Only time will tell. Right now she’s on the run with Pei-Ling’s body as her vessel once again. Pei-Ling, this season, came back from the dead, was possessed, was not possessed, was possessed, was not possessed, then possessed again. The question we don’t yet have an answer to is can Pei-Ling cheat death long term, or do the rules of the Kung Fu universe mean that some sort of balance must be restored? While we were unable to get a conclusive answer out of the Kung Fu showrunners, Berens told us, “We will explore a little bit what is the cost of her existence in this world, and that will be addressed in one of the later episodes.”
Pei-Ling’s sister and murderer Zhilan, our beloved anti-hero, who was left behind in the collapsing Source Realm, spent some time this season repenting in an alternate universe with her guide, K-pop sensation, Zhilan murder-victim, and fan-favorite — the one, the only Simon Lau. Kim explained the choice to revisit the character for season 3.
“Simon, for us, he was so good and we’ve had a lot of actors who’ve been on the show who are so good and we killed them and we’re like “Oh, what a waste,” and not everybody can come back. I mean a lot of people obviously come back from the dead on our show, so we always just tell our actors, and it’s not just put on, we tell them they’re dying, but dead is not really dead on Kung Fu, you may come back, so we were excited like “Oh, we can actually bring him back and it makes sense and how great for Zhilan to face the guy that she had the whole Vegas adventure with in her darkest dark days and have to see him and now be in a position where he’s kind of got the upper hand and knows the lay of the land, and she’s all alone. And he’s so good, because he’s really funny and it felt like we needed a bit of levity in this dark landscape that we started the season with. It just kind of seemed perfect, the reckoning aspect of it. We love the actor [Mike Bow] too. So we were excited to bring him back.”
Simon’s spirit may have been reaped by Bo, but there’s still a chance we may see him again if the Shoobies are able to settle all the Warrior and Guardian spirits Xiao has been storing up into a new restful realm. But with the help of Nicky, Henry and Pei-Ling, Zhilan is pulled back, alive and whole, into our world, where she has been subjected to the mortifying ordeal of being known, but has yet to receive any waffles. In fact, in relation to the infamous family dinner Zhilan almost got to attend, Berens said, “I was not letting Zhilan anywhere near that dinner. I wanted her with her heartbreaking bottle of wine in her hand.” Maybe the real villain of season 3 is in fact Bob Berens.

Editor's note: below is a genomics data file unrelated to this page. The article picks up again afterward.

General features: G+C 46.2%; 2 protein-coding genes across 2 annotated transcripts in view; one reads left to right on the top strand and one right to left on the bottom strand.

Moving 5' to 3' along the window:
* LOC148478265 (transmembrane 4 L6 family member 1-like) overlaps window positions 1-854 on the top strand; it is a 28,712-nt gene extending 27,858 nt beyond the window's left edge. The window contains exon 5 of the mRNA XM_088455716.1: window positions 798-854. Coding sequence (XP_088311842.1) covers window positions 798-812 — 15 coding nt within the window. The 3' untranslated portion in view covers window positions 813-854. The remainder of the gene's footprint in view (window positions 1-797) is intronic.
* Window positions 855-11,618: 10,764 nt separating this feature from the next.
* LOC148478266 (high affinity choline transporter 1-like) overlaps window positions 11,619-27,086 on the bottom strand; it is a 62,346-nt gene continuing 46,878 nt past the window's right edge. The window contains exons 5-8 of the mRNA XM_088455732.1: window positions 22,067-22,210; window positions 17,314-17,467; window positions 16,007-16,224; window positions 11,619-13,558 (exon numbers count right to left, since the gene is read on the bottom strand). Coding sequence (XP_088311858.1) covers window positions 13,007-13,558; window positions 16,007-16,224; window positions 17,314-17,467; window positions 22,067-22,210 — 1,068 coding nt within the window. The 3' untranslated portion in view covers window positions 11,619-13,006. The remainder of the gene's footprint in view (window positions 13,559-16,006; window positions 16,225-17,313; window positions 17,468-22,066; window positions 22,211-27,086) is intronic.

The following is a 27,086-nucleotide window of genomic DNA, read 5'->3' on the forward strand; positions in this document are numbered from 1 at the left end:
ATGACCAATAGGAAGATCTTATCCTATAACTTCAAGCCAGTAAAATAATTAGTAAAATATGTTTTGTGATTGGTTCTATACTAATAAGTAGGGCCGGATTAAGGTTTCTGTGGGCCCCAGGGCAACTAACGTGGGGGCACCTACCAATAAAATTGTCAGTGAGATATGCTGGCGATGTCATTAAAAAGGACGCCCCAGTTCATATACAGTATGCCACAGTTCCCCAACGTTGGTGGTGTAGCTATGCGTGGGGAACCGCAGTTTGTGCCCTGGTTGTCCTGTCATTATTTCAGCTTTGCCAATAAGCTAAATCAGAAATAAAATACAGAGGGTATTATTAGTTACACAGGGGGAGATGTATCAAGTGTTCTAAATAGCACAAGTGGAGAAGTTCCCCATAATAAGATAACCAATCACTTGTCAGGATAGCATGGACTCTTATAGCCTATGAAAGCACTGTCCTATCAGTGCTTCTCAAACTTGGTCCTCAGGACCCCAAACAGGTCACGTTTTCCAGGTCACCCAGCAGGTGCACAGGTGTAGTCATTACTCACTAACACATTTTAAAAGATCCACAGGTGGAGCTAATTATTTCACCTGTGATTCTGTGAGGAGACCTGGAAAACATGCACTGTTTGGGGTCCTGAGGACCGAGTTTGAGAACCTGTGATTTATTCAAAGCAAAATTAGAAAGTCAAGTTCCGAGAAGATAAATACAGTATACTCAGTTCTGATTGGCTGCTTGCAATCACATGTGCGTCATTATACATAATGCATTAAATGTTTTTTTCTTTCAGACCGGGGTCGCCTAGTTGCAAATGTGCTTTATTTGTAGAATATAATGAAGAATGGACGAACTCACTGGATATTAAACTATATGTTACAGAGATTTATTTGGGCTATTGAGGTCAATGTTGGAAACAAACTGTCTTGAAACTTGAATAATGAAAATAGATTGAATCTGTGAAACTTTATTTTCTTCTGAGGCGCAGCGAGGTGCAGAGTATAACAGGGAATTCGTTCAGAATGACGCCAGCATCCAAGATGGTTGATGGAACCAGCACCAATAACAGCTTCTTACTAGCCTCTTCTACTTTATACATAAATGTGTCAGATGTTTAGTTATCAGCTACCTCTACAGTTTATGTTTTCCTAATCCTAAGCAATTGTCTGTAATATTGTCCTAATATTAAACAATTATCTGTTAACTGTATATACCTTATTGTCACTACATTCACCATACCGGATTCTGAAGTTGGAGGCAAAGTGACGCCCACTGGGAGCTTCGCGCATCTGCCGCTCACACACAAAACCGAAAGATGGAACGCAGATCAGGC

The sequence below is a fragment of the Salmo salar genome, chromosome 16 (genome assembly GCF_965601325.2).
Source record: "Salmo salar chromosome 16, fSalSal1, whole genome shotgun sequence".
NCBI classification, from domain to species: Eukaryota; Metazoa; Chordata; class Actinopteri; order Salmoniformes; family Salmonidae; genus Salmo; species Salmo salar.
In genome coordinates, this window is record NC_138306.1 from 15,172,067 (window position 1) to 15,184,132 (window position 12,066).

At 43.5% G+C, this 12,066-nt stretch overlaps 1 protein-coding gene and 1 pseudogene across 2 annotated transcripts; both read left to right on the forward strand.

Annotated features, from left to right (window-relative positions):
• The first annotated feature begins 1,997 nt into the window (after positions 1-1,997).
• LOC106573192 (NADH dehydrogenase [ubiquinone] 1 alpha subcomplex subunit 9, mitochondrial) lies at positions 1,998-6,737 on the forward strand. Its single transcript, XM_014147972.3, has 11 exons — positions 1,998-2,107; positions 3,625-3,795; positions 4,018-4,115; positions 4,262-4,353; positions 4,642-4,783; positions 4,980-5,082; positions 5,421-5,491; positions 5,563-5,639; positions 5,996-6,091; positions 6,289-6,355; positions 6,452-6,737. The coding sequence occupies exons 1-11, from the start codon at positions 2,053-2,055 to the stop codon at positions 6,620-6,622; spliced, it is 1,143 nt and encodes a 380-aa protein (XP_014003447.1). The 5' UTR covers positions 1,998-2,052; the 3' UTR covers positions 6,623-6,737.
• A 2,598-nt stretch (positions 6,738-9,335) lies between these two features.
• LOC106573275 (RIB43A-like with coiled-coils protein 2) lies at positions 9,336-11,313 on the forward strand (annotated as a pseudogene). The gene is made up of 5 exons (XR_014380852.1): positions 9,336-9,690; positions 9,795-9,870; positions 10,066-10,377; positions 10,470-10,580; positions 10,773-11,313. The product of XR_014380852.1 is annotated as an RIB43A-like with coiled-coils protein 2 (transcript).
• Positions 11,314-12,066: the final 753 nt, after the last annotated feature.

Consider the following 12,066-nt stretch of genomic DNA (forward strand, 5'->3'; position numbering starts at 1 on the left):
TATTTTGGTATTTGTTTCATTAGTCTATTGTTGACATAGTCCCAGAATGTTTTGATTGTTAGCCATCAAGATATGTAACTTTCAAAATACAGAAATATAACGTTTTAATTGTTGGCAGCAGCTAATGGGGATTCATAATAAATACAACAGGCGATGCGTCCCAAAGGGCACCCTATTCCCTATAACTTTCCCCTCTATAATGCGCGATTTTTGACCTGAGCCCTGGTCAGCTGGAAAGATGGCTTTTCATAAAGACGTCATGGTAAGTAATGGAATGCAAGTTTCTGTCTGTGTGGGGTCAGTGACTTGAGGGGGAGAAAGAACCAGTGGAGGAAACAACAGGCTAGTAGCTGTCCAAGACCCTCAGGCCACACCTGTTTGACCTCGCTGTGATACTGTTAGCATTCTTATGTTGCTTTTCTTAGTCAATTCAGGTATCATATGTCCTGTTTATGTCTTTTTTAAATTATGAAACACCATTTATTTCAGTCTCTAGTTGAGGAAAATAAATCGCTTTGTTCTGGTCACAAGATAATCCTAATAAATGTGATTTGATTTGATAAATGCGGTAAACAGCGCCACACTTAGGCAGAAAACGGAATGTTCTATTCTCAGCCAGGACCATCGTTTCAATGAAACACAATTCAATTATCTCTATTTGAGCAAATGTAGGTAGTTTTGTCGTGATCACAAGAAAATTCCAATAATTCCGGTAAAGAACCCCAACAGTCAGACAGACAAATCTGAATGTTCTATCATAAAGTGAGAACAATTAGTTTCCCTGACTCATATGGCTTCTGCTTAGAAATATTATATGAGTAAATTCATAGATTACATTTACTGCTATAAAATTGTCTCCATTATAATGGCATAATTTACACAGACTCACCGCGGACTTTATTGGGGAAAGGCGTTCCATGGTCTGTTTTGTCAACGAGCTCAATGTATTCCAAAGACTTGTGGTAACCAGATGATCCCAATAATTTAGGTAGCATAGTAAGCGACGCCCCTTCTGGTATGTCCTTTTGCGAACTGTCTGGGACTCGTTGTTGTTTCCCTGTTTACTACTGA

Kung Fu has not yet been renewed for season 4 and given recent ownership changes, many of the CW’s shows seem to be in more jeopardy than usual, so we asked Kim and Berens if the end of season 3 is a satisfying ending for the series. For both of them it was a bit of yes and no. Kim said, “Yes, but no. Yes in that I think there is a satisfying sort of [ending] but it’s not really an ending, it’s more of a resolution to the mythology, which, as we’ve talked about, that’s not my comfort zone in terms of our show. It’s like math for me. I’m not very good at math, so I have to try the hardest at coming up with that part of the stuff. So there’s a resolution that for me as a viewer, and if you’re a viewer that is not super heavy into magic, I think it will feel good.”
Berens elaborated, saying that he liked every season ending to feel potentially like a series ending, however that doesn’t mean they are done with Kung Fu. “We went into season 3 feeling relatively bullish, and now there’s a lot more uncertainty. It is a big open question. We already felt like — we’re not done with these characters or this world or these actors or our crew, I think the show has so much more to do, there’s so much story left to tell — but I think there was a desire to kind of like, ‘let’s bring this full circle to the pilot’ in a lot of ways. We were already endeavoring to create a bookend for the stories we started, so I think it is very resolved in that sense, on the myth front, it is a very resolved ending and hopefully a very emotionally satisfying resolution. But my ethos has always been that I like every season finale to feel potentially like a series finale,” Berens revealed, noting that Supernatural, his last project, very much did not follow this pattern. “You can leave a little whisper of a cliffhanger, but I think that’s satisfying. You can always generate more stories.”
On crafting the finale to be both an ending and not an ending, Berens said, “It was definitely a dance that we did when we were breaking the finale. How do we do it in a way that doesn’t feel so resolved that no one wants to come back? But the truth is, I think people will — those have been watching — will want to come back because it’s these people. It’s these characters. Their life goes on. These stories go on.”
This season, Nicky’s Shaolin values have been tested and she’s discovered what she is capable of. Many of our beloved heroes and villains and reformed villains are at a turning point. We can’t wait to find out what is in store for the rest of the season.
Our complete interview with Christina Kim and Robert Berens will be available soon in audio form. You can catch up on all our conversation reviews of Kung Fu season 3 now.